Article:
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Parents First

by Chuck

I fly quite often and one of the things I really enjoy is watching the flight attendants on Southwest Airlines interact with passengers. Young Couple Walking Dog

The safety talk caught my attention as they talked about the oxygen masks.  The speech to parents was to put on their own mask before assisting their child.  Southwest attendants made it funny by saying, “if you happen to have more than one child sitting with you, pick your favorite.”

After the safety talk, attendants walked down the isle and checked with each parent to make sure they understood that they needed to put on their own mask first before helping their child.  Every parent nodded in agreement to the plan but I’m curious just how many of the parents would actually put their mask on first.

We love our kids and would do anything to keep them from getting hurt and so it seems unloving and cowardly to meet your own needs while your child is at risk.  Yet, the logic is, if you aren’t breathing, you won’t be able to help others breathe, so put the mask on.

I wonder how many times we as parents put our kids at risk because we don’t take care of our needs first.

This is hard for me to write because on a regular basis I see kids who are suffering because their parent put their own “wants” over their kids “needs.”  I have a friend who spent significant time in a bar growing up because it was more convenient for his mom who wanted to drink with her friends.  What I’m talking about isn’t about “wants” and convenience; it is about the things that help a parent survive.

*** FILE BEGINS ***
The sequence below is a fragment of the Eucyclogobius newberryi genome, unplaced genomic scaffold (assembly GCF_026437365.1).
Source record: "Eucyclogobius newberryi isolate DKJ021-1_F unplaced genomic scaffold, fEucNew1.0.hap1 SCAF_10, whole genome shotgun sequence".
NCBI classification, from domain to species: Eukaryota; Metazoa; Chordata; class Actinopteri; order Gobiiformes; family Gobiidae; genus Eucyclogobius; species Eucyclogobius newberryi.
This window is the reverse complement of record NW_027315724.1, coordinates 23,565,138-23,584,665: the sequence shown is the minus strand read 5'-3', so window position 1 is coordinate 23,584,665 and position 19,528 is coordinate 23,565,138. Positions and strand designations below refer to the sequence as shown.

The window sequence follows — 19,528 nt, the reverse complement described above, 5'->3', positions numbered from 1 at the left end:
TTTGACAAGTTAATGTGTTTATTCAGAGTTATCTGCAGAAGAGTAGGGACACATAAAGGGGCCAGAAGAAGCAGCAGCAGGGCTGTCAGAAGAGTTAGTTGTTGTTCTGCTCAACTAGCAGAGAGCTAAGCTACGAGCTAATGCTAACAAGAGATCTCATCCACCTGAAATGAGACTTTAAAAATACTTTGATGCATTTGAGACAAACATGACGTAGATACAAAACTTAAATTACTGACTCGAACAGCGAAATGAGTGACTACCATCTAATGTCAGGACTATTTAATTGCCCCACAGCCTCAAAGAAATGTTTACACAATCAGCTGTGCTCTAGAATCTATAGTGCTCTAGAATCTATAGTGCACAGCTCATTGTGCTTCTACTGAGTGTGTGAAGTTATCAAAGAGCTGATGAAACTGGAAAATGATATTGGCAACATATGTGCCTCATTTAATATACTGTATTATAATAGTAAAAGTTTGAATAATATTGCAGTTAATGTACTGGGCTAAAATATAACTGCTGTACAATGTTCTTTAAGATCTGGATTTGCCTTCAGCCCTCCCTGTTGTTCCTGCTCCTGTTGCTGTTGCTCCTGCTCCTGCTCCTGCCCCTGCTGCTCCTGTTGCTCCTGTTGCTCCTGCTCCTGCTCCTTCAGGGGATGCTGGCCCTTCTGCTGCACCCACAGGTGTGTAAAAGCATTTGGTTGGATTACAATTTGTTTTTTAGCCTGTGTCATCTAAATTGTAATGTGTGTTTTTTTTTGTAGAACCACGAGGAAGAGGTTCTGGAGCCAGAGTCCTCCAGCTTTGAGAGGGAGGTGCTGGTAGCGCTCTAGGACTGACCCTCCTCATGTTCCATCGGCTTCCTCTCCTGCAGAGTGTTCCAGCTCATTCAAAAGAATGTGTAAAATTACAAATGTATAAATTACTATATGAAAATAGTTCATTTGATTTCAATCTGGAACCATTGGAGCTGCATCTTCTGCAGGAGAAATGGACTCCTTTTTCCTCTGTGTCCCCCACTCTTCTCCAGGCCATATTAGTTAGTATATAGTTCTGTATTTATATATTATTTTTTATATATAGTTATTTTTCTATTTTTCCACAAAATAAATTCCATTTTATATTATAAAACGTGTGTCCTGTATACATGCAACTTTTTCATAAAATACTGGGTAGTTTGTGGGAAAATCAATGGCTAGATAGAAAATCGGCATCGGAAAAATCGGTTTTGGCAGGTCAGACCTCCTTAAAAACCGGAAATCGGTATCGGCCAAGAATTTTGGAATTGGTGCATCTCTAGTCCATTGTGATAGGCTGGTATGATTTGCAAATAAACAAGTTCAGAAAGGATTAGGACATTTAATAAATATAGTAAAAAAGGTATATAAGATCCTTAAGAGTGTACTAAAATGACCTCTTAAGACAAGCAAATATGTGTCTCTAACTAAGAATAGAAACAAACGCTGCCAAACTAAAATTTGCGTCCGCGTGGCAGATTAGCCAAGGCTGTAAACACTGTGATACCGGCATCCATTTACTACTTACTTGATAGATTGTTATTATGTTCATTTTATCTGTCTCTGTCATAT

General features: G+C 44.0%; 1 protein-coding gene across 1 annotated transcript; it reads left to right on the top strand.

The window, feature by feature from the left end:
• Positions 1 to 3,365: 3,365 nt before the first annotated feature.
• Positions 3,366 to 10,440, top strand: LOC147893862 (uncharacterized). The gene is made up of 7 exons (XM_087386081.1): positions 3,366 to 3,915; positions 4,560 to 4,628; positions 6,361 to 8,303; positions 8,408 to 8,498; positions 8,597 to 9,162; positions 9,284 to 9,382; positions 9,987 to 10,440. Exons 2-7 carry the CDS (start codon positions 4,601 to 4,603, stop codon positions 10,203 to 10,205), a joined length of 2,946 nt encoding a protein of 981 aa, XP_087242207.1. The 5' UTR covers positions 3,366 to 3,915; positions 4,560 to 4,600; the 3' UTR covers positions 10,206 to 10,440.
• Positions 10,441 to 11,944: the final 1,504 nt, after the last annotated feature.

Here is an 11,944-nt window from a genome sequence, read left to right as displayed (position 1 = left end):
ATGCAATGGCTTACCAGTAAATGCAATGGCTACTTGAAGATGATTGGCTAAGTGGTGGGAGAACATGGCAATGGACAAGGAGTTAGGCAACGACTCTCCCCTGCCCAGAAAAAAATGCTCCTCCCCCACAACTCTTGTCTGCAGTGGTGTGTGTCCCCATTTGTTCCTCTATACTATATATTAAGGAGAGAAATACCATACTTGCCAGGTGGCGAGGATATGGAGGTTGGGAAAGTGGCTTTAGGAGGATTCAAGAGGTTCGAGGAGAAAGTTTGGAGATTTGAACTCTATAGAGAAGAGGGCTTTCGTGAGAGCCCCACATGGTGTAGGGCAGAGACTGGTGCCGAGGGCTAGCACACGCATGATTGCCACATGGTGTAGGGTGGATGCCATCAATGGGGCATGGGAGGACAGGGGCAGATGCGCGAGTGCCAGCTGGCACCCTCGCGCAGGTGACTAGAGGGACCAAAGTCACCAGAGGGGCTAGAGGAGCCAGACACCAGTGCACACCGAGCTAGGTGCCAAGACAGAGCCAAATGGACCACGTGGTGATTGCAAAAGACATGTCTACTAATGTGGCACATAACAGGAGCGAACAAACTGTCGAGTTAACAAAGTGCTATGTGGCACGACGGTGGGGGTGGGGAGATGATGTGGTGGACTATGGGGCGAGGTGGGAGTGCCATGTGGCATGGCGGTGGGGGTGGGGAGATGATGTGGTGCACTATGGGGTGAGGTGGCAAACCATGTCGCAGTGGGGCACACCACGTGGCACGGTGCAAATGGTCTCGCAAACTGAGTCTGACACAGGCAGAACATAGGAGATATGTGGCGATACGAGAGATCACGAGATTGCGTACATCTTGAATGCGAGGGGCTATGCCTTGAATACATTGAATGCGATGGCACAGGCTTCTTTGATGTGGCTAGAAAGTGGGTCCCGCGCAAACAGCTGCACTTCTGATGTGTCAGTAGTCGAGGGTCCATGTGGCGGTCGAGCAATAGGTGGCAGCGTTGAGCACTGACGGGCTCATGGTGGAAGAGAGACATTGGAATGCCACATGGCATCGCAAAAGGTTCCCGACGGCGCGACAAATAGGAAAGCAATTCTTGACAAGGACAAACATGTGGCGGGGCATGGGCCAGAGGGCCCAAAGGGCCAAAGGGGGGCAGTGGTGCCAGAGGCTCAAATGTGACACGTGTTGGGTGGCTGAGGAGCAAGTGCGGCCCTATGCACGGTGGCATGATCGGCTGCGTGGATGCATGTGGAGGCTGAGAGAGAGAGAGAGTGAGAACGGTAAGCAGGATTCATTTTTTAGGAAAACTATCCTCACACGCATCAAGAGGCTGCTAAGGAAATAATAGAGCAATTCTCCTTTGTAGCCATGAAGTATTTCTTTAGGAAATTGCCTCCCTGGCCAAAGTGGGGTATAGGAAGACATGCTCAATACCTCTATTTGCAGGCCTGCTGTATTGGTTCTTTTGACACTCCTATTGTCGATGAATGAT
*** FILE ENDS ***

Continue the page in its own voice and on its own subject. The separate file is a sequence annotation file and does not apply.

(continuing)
What are these things for you?  For me, it includes a strong relationship with my wife.  Kids are very important but don’t come first.  I need time alone with my wife focused on growing our relationship.

Another thing is my spiritual growth, if I’m not spiritually growing, it will be hard for my kids to grow spiritually.

I need to be a provider for my family.  This includes working to put a roof over their heads and keep them fed.  This is an area with some subjectivity and requires balance.  Modeling a healthy work ethic is a key part of teaching your kids the value of work and the importance of people over things.

Finally, my health is important.  I need to make sure that I am physically rested, mentally alert, and talking care of myself physically.  I try to exercise at times which don’t interfere with family time but I also want my kids to know that it is a priority to me to be healthy.

It still feels kind of weird to be encouraging parents to spend less time with their kids but my hope is that as we carefully take the challenge of making sure we are “alive” so we can help them survive this world and its challenges.

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